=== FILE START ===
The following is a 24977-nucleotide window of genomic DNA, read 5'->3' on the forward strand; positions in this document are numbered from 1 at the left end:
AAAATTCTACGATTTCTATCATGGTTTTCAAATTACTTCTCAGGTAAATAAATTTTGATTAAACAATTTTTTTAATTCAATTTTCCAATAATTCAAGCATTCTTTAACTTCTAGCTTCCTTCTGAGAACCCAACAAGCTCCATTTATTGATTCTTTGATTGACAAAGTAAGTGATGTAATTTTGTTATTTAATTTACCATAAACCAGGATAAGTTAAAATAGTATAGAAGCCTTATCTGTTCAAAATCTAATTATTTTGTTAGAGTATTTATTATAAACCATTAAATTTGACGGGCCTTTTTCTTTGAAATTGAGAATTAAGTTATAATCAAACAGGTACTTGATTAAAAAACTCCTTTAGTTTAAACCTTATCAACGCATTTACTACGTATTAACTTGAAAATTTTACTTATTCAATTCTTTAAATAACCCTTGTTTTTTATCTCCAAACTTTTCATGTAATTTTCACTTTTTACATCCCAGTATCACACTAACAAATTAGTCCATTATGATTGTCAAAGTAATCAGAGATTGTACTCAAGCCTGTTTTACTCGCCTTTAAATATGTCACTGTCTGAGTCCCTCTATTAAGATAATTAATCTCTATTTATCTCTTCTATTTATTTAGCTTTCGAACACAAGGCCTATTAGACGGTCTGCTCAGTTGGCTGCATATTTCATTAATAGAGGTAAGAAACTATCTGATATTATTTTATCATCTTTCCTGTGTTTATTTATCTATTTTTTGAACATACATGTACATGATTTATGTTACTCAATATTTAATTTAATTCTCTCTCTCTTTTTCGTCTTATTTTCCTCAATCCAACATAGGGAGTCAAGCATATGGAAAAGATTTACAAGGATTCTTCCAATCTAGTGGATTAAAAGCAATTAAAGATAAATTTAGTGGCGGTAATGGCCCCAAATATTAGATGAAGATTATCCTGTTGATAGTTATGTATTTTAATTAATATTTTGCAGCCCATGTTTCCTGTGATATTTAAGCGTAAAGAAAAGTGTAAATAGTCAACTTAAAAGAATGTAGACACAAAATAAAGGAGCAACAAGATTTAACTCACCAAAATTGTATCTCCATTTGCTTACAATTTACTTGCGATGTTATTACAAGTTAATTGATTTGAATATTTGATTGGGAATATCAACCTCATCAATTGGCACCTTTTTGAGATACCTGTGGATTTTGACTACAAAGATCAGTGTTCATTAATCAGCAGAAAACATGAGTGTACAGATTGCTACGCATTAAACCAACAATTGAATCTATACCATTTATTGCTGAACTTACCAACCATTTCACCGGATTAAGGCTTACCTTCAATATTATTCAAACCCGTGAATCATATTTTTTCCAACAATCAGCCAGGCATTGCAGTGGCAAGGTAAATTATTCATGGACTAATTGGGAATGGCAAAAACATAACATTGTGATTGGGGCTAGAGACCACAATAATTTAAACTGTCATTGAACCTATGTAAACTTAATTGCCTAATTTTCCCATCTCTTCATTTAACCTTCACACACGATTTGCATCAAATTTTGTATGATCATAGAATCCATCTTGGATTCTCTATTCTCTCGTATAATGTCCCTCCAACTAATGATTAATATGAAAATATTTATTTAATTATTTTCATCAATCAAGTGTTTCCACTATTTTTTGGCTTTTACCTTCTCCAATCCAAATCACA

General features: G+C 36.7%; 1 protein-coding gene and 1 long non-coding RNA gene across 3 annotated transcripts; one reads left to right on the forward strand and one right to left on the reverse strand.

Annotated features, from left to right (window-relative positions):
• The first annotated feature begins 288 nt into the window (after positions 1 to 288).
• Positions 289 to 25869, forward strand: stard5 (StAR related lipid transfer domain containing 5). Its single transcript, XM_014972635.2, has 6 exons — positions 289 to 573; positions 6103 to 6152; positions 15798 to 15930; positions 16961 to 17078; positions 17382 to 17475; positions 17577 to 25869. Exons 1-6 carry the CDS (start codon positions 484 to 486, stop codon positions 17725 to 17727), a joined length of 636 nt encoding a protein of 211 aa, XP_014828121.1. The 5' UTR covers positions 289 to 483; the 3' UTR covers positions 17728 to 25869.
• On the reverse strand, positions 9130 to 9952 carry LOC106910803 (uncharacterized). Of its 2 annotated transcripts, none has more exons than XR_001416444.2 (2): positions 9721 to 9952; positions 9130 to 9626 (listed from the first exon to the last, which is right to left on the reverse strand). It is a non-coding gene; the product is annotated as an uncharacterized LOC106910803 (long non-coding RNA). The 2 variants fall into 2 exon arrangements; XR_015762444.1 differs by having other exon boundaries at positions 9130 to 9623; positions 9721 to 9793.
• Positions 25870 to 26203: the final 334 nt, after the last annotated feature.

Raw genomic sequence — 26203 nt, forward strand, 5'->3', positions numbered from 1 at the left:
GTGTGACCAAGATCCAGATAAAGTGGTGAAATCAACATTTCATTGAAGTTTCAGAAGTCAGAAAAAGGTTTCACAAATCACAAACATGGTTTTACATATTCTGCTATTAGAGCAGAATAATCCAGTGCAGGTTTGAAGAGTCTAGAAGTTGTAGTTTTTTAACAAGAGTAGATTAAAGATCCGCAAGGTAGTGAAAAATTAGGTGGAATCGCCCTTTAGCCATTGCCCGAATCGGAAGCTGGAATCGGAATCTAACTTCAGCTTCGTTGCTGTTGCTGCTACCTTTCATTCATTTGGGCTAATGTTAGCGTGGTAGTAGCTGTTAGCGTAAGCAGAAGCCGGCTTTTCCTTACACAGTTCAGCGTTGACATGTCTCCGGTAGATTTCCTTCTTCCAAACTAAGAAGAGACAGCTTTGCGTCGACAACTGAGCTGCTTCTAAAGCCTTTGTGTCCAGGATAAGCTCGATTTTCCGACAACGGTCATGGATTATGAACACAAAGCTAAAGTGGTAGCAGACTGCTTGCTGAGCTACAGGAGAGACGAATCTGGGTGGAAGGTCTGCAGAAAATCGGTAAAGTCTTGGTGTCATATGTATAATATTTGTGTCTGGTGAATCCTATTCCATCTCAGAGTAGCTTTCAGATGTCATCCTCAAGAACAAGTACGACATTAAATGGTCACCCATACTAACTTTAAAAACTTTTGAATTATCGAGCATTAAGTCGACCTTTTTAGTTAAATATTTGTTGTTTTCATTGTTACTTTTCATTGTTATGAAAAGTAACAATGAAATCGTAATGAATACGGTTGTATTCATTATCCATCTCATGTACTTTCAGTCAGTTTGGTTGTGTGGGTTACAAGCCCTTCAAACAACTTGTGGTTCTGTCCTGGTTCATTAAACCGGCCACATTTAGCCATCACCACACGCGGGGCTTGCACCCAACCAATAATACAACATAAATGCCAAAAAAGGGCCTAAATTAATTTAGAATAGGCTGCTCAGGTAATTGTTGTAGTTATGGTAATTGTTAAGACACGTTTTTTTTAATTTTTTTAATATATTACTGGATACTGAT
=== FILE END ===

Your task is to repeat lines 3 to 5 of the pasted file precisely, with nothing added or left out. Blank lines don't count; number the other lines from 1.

General features: G+C 36.7%; 1 protein-coding gene and 1 long non-coding RNA gene across 3 annotated transcripts; one reads left to right on the forward strand and one right to left on the reverse strand.

Annotated features, from left to right (window-relative positions):
• The first annotated feature begins 288 nt into the window (after positions 1 to 288).